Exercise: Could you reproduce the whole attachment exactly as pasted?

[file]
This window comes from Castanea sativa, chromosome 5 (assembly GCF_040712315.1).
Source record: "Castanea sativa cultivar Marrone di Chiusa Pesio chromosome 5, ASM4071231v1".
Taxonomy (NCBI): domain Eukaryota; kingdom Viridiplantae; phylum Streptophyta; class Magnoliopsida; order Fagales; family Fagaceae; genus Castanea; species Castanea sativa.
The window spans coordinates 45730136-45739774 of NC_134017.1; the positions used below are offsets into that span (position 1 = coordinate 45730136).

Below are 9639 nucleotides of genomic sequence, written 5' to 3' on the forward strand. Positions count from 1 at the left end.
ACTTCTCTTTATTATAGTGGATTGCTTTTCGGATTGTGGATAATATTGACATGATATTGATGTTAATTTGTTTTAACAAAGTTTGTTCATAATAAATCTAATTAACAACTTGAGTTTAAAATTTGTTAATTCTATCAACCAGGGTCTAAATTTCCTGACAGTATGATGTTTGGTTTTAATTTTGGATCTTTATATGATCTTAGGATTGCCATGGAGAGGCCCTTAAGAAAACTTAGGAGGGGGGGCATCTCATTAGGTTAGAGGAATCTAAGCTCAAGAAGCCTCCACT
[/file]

This window comes from Castanea sativa, chromosome 5 (assembly GCF_040712315.1).
Source record: "Castanea sativa cultivar Marrone di Chiusa Pesio chromosome 5, ASM4071231v1".
Taxonomy (NCBI): domain Eukaryota; kingdom Viridiplantae; phylum Streptophyta; class Magnoliopsida; order Fagales; family Fagaceae; genus Castanea; species Castanea sativa.
The window spans coordinates 45730136-45739774 of NC_134017.1; the positions used below are offsets into that span (position 1 = coordinate 45730136).

Below are 9639 nucleotides of genomic sequence, written 5' to 3' on the forward strand. Positions count from 1 at the left end.
ACTTCTCTTTATTATAGTGGATTGCTTTTCGGATTGTGGATAATATTGACATGATATTGATGTTAATTTGTTTTAACAAAGTTTGTTCATAATAAATCTAATTAACAACTTGAGTTTAAAATTTGTTAATTCTATCAACCAGGGTCTAAATTTCCTGACAGTATGATGTTTGGTTTTAATTTTGGATCTTTATATGATCTTAGGATTGCCATGGAGAGGCCCTTAAGAAAACTTAGGAGGGGGGGCATCTCATTAGGTTAGAGGAATCTAAGCTCAAGAAGCCTCCACT